Tuesday, July 23, 2013
"Sister, thanks for your superb article. One point I would like to know more: "the Jews tell us she had been prophetically told she would be the one to fulfill the promise"... may you quote the source for me? I'm interested to document this."
Dear Brother, Sorry it has taken so long for my response but the answer is not as clear as one single reference nor as condensed as one sole moment in history. To better understand this we need to go back even before Tamar.
We know from the scriptures that Jacob would father nations and that kings would come from his loins (Gen. 35:11). Ancient Jewish sources tell us that it was even known he would father 12 sons and Leah assumed each of his wives would give birth to three sons apiece. That is why, when Judah, Leah’s fourth son was born, she exclaimed “This time I will praise the Lord,” for she had now been given more than her fair share (Tanhuma, Vayeze 9).
The birth of Judah was also, for her, an additional reason to praise the Lord for she realized that Jacob did not just fulfill his duty or quota of three sons with her but continued to treat her as his wife in every respect and love her and come to her even when he did not have to.
So who was Leah and why was she important to your question?
Leah was the oldest daughter of Laban and, in Gen. 29:17, we read that she “was tender eyed”. While explanations of that term are varied, the Jews believe this description was given in praise since the Torah does not speak disparagingly of the righteous….neither does the Bible.."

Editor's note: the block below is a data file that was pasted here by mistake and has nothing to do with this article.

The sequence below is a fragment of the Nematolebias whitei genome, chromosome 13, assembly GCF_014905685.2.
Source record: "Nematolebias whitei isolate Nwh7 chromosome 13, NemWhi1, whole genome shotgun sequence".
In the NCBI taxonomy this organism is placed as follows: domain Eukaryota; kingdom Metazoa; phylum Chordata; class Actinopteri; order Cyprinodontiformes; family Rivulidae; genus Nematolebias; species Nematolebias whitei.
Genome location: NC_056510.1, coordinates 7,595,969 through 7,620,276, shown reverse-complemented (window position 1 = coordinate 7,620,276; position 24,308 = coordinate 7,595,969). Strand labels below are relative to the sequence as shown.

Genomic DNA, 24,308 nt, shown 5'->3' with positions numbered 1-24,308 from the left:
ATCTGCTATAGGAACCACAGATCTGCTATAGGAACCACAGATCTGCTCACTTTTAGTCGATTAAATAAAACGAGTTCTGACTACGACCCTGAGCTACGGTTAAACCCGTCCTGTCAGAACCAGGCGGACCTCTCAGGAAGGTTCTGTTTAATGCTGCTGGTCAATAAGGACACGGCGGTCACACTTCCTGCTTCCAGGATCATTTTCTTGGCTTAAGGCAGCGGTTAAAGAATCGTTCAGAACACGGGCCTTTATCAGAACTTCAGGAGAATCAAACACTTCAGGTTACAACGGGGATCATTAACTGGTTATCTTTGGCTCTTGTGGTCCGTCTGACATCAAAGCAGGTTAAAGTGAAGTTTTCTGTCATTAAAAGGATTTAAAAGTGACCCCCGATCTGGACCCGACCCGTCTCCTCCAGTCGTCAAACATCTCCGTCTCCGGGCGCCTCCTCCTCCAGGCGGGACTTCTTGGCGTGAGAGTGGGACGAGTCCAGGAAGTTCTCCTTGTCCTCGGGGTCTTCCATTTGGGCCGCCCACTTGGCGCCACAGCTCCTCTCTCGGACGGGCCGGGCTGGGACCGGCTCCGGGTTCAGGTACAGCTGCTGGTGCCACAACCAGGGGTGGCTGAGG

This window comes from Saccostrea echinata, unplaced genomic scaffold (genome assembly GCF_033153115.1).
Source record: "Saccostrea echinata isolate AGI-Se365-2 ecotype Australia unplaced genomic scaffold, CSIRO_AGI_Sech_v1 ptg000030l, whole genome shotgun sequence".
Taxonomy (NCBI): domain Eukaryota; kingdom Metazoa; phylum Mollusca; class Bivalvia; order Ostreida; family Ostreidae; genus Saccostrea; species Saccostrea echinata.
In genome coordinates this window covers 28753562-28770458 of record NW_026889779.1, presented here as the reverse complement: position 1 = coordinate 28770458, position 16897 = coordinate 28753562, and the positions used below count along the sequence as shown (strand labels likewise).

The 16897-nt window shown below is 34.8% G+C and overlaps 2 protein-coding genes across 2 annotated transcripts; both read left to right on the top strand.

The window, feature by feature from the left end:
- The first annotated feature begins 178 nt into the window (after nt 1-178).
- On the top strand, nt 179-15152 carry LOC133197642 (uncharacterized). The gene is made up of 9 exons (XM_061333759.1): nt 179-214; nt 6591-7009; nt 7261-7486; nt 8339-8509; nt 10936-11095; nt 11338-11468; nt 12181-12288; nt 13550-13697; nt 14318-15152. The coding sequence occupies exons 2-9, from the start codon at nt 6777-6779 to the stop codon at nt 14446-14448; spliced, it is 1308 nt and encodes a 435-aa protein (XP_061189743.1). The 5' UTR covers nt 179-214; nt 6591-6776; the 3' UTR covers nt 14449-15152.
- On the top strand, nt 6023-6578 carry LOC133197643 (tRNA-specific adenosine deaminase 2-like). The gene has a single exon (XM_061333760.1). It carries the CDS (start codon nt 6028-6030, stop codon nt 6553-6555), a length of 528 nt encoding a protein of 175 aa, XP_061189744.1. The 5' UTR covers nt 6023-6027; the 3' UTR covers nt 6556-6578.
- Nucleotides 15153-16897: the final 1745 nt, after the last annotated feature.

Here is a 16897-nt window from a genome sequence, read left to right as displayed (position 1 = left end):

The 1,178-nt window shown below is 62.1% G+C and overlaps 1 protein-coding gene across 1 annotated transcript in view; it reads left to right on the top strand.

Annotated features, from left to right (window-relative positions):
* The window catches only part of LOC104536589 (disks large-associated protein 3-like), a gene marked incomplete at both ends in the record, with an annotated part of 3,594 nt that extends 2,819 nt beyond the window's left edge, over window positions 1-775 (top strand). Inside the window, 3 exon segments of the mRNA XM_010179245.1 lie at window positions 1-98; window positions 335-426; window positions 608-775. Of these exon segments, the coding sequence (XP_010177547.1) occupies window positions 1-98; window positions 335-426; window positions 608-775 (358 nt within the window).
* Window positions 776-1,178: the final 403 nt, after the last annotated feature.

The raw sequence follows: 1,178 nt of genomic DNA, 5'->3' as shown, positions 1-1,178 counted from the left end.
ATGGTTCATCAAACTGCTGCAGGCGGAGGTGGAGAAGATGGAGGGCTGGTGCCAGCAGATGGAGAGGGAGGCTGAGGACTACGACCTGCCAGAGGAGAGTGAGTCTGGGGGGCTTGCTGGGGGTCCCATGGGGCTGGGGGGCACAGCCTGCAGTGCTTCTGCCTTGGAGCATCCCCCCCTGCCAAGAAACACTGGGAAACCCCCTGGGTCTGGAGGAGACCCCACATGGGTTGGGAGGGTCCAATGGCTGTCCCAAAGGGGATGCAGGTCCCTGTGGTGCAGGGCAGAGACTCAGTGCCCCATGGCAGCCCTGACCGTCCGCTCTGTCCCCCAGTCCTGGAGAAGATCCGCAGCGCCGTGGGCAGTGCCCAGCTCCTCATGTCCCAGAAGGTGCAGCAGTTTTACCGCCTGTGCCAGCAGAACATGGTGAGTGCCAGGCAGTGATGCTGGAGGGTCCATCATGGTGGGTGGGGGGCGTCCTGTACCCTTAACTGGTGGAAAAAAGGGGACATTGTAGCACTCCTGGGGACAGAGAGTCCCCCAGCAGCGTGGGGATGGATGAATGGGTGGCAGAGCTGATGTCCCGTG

Ancient scripture beyond the Bible tells us that Leah was a righteous woman. In fact, some records tell us Leah and her sister were twins (Seder Olam Rabbah 2). Adding to that are other ancient records that tell us Leah’s eyes were tender from weeping for she was supposed to marry Esau, Jacob’s older brother. The two families were related and knew each other and some records tell us the marriages between the brothers and the sisters had already been arranged. In Rabbah 70:16 it is recorded that Leah prayed “May it be His will that my lot not fall in the portion of the wicked Esau.”
In the weavings of life, ancient Jewish records and Rabbinic writings tell us that Esau did not care about his covenant marriage any more than he did about his birthright and married two of Ishmael’s daughters instead.
Remember that Ishmael, through his mother Hagar, was of Canaanite heritage. Canaan was the grandson of Noah through Ham and his wife Egyptus. Through a series of choices, Canaan and his children were eventually denied the priesthood. Therefore, those of Canaanite descent did not have the blessings of priesthood authority for themselves or their children. Instead, the priesthood authority was given by Noah to Shem and his children. Through his righteousness, Shem and his children were blessed to know God. In fact, Shem was promised that the Shekinah was to dwell only in the tents of Shem (Yoma 10a; Tan., Noah, 21; Gen. Rabbah 37:9, comp. Jubilees 7:9).
So what is the Shekinah?
Shekinah is a Hebrew term that means the physical manifestation of God among the people. Additional definitions to the term would be an intermediary between God and His people or a presence dwelling among the people.
As Christians we know and understand that Skekinah to be the son of God, himself—even the Savior Jesus Christ. Christ would come through Shem’s lineage. In fact, after the flood and the blessing, Shem’s name became synonymous with the son of God and Shem was often referred to in ancient writings, as Shemu-el or Elohe Shem and it was often said that “Shem is blessed of Yhwh."
So, knowing all this—knowing that both Jacob and his brother Esau were descendants of the righteous Shem and knowing the eternal promises given to Abraham and Isaac—Leah knew that this Savior, this intermediary would be born through that family's priesthood line. When Esau rebelled and married outside of the covenant, taking Canaanites to wife, this prophesied Savior could not come through him but only Jacob.